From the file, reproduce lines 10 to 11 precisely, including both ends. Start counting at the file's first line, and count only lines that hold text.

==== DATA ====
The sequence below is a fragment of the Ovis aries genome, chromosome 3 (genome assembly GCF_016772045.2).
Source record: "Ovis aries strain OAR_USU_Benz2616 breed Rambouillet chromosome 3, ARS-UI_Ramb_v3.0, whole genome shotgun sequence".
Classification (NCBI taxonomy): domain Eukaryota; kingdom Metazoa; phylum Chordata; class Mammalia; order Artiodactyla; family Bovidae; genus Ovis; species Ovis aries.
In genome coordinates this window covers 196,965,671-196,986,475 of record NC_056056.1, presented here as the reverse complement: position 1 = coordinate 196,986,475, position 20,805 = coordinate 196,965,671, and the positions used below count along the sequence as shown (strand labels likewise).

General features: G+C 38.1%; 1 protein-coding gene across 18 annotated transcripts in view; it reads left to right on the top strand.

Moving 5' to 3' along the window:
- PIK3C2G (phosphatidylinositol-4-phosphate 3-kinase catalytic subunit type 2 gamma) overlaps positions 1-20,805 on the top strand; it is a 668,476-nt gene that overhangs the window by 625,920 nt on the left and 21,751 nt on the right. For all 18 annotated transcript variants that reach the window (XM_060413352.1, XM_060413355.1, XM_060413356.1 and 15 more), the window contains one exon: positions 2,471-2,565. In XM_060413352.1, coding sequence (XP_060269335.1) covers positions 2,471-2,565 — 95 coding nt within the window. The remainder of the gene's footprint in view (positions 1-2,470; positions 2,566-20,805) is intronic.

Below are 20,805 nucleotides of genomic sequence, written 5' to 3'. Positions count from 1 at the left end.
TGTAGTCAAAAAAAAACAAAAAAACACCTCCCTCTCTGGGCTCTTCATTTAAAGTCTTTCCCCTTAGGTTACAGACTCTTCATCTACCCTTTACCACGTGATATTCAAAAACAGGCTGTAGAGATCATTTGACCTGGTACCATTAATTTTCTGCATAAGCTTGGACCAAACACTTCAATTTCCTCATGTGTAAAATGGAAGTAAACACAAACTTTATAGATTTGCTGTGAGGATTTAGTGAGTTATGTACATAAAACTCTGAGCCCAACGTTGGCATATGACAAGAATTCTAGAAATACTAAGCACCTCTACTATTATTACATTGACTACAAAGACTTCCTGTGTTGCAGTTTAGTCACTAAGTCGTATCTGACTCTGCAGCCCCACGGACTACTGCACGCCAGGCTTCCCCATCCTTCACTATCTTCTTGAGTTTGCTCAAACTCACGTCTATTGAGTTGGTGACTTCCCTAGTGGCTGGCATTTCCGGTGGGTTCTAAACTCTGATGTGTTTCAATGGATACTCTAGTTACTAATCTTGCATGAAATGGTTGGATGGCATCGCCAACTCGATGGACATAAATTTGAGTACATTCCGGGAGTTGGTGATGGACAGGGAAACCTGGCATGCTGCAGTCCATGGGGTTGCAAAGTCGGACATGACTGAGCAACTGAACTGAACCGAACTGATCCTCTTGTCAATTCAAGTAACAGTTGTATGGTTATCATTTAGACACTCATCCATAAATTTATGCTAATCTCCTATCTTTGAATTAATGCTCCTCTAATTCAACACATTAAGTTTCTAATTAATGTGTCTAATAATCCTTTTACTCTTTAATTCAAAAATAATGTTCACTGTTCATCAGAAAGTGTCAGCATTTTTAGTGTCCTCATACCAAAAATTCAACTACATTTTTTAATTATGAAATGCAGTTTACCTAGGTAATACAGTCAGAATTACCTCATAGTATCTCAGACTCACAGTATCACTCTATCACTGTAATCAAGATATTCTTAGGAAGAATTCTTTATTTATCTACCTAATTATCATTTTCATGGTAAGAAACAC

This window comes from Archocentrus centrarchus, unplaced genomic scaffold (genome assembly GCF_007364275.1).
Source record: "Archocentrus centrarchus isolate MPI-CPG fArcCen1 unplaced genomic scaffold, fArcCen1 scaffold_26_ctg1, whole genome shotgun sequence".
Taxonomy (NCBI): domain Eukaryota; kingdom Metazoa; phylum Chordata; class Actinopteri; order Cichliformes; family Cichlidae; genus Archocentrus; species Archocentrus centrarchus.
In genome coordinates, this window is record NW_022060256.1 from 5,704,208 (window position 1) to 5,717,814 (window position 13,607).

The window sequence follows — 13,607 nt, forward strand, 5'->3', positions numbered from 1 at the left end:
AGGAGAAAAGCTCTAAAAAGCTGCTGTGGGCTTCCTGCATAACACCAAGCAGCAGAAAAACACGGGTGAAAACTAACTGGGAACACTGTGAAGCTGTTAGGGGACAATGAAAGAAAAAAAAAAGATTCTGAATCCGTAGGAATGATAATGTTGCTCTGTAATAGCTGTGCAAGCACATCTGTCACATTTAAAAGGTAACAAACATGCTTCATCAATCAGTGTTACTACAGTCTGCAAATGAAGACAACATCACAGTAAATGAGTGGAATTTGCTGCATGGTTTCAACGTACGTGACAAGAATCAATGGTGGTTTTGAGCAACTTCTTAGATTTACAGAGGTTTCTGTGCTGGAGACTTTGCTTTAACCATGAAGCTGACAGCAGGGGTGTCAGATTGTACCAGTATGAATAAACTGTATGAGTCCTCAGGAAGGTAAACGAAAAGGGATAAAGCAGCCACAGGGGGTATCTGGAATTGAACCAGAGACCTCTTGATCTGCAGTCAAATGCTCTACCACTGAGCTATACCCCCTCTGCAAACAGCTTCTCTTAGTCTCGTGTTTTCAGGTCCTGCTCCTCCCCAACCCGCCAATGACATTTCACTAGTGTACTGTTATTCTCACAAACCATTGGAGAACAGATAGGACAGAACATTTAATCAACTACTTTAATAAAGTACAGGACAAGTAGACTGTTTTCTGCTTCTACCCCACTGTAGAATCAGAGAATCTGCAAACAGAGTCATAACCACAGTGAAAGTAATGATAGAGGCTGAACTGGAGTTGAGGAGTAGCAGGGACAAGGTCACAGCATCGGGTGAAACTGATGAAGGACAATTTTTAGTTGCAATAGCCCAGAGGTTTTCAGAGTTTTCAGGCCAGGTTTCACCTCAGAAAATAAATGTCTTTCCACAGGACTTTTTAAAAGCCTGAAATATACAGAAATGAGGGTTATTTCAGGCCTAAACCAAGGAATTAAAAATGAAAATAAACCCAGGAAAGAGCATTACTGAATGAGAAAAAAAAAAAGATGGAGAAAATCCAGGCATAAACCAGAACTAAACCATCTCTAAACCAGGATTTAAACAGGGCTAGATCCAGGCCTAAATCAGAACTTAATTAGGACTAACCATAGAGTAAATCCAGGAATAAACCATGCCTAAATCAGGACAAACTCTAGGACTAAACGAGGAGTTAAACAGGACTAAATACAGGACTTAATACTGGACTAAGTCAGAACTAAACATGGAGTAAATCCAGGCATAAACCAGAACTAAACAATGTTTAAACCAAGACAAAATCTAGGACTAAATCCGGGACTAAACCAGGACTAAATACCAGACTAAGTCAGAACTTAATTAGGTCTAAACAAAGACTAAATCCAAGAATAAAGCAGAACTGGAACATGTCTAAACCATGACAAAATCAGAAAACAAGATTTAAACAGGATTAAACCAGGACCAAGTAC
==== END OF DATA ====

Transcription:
This window comes from Archocentrus centrarchus, unplaced genomic scaffold (genome assembly GCF_007364275.1).
Source record: "Archocentrus centrarchus isolate MPI-CPG fArcCen1 unplaced genomic scaffold, fArcCen1 scaffold_26_ctg1, whole genome shotgun sequence".